Source: My analysis of data from the General Social Survey. The data points are shown as circles, while the lines show five-year moving averages, to reduce noise in the trends.

I say “close to” the same, because of the upward drift in Black women‘s happiness — which would be more clear if not for that very bad data point in 2008. Anyway, the analysis by Mamadi Corra and colleagues, which ended with the 2006 data (I added 2008), confirmed that the race-gender ordering was not accounted for by age, children, income, education or religion.

This reminds me of the recent paper by Sean Lauer and Carrie Yodanis, who argue that much of the change affecting marriage as an institution has involved changes outside the institution — such as cohabitation, homogamy (same-sex couples), and divorce. In fact, they believe, it’s more realistic to describe norms for behavior and relations within marriage as more stable than changing in recent decades. In my opinion, the empirical case is a glass half-full/empty situation, but their theoretical argument is interesting, and maybe evidence like these happiness trends supports it.

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Married, more and less

We complete the lines for another decade.

It’s that time again, when the Census Bureau announces the release of data on family and marriage from the March Current Population Survey. This year we complete our decade trends. This includes one of the longest running series, the estimated age at which men and women marry for the first time (if they do). With no further ado, from 1890 to 2010:

Source: My chart from Census data.

The decade was a pretty big one for the 50-year trend of increasing age at marriage, which is at all-time highs for both men and women.

Note this is not really the age at which people married last year, but rather an estimate of age at which half of the population expected to ever marry has ever been married, I think. If that’s confusing, don’t blame me, blame Shryon and Siegel (p. 292). As I mentioned the other day, we can’t know for sure how many people will ever get married, though chances are it’s at least 90% overall (plus or minus a few million). Unless that changes.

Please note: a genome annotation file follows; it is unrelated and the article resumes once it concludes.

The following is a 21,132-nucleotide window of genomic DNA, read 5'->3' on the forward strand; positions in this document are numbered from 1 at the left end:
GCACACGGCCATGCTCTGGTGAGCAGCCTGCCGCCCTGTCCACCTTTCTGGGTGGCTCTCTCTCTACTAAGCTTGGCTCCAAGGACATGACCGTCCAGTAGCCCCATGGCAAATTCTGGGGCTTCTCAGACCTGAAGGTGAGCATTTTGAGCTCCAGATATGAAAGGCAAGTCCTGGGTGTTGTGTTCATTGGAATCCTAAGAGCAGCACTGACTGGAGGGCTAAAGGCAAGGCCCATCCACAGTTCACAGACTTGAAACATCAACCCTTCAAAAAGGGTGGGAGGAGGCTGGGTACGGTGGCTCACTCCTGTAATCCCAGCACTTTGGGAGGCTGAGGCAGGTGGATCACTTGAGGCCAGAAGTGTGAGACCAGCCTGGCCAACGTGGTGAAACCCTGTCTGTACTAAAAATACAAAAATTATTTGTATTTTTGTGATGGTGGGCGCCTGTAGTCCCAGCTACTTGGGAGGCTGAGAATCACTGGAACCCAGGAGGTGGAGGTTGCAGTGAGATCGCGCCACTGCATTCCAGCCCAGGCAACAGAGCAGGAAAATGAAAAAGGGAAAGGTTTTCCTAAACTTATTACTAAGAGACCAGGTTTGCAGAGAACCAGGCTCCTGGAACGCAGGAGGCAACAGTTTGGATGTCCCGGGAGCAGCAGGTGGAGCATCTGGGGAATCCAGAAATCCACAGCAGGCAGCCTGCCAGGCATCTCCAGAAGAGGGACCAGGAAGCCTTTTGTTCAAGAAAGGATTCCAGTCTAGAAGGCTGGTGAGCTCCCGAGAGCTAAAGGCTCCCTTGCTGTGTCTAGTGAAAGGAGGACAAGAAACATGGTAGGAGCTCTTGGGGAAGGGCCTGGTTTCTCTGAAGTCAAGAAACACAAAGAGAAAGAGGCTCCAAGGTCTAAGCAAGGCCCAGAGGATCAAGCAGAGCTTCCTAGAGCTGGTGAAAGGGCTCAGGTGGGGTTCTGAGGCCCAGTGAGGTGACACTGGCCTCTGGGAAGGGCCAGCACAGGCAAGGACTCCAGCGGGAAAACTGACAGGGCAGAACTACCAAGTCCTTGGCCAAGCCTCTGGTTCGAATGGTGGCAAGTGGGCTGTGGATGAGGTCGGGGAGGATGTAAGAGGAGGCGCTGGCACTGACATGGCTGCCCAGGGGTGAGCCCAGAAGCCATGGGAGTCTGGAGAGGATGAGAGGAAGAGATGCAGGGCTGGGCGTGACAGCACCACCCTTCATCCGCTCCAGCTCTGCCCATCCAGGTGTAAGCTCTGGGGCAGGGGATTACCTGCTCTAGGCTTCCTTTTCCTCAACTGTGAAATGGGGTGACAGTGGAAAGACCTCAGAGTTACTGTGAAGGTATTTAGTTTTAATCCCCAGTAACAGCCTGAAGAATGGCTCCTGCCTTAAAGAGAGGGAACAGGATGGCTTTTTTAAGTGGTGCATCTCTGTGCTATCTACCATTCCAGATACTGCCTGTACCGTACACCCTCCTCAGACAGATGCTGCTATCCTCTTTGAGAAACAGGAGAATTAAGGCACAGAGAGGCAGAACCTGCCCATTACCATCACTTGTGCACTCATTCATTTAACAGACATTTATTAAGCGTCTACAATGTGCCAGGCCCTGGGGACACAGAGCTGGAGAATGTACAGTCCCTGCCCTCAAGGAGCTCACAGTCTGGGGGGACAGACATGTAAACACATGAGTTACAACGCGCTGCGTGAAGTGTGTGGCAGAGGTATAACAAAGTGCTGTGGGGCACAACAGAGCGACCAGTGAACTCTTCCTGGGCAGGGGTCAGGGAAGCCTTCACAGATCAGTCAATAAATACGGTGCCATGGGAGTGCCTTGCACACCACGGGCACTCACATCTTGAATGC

Anyway, the latest numbers are also a chance to revisit the shocking disparity in marriage rates between Black and (non-Hispanic) White women, shown here by age:

Source: My chart from Census data.

That gap in the 30-34 age range is more than 32 percentage points.

In that 30-34 age range, not coincidentally, the Current Population Survey counts a whopping 120 Black women for every 100 Black men — but even numbers of White women men. That presumably reflects a combination of mortality and institutionalization (since prisoners in particular aren’t included in the survey), though it could have something to do with racial identification, since I’m using the “Black only” and “White only” categories, excluding the small percentage that report more than one race.

Anyways, I just happened to be talking in class about one of those 28-year-old men who got married this year…

…and his  bride. (Couples in the Times wedding section are fair game for sociology class so they make great material, including in this case fine photos.) As it happens, she was older than average for a first marriage, at 31 — one of the growing population of highly educated women whose marriages come after their careers have gotten going, which in her case includes vital medical work in Haiti, which postponed the wedding a little. I wish them well, and thanks for the photo.